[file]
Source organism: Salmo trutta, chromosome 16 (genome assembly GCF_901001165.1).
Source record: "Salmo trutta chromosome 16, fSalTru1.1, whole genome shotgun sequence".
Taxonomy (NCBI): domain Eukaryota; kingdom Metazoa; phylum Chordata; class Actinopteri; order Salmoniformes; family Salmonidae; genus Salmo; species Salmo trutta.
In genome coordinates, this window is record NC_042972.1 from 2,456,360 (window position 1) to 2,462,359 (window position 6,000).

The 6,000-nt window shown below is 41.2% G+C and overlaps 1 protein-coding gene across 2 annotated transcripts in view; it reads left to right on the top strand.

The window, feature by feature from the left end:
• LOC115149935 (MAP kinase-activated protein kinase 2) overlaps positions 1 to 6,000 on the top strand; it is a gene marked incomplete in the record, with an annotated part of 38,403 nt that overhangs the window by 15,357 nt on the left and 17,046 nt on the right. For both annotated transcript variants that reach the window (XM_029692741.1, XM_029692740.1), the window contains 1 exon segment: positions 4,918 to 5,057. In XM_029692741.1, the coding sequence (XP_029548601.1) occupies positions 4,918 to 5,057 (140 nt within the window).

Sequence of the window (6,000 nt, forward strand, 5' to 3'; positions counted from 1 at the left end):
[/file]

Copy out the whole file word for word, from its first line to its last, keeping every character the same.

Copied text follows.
Source organism: Salmo trutta, chromosome 16 (genome assembly GCF_901001165.1).
Source record: "Salmo trutta chromosome 16, fSalTru1.1, whole genome shotgun sequence".
Taxonomy (NCBI): domain Eukaryota; kingdom Metazoa; phylum Chordata; class Actinopteri; order Salmoniformes; family Salmonidae; genus Salmo; species Salmo trutta.
In genome coordinates, this window is record NC_042972.1 from 2,456,360 (window position 1) to 2,462,359 (window position 6,000).

The 6,000-nt window shown below is 41.2% G+C and overlaps 1 protein-coding gene across 2 annotated transcripts in view; it reads left to right on the top strand.

The window, feature by feature from the left end:
• LOC115149935 (MAP kinase-activated protein kinase 2) overlaps positions 1 to 6,000 on the top strand; it is a gene marked incomplete in the record, with an annotated part of 38,403 nt that overhangs the window by 15,357 nt on the left and 17,046 nt on the right. For both annotated transcript variants that reach the window (XM_029692741.1, XM_029692740.1), the window contains 1 exon segment: positions 4,918 to 5,057. In XM_029692741.1, the coding sequence (XP_029548601.1) occupies positions 4,918 to 5,057 (140 nt within the window).

Sequence of the window (6,000 nt, forward strand, 5' to 3'; positions counted from 1 at the left end):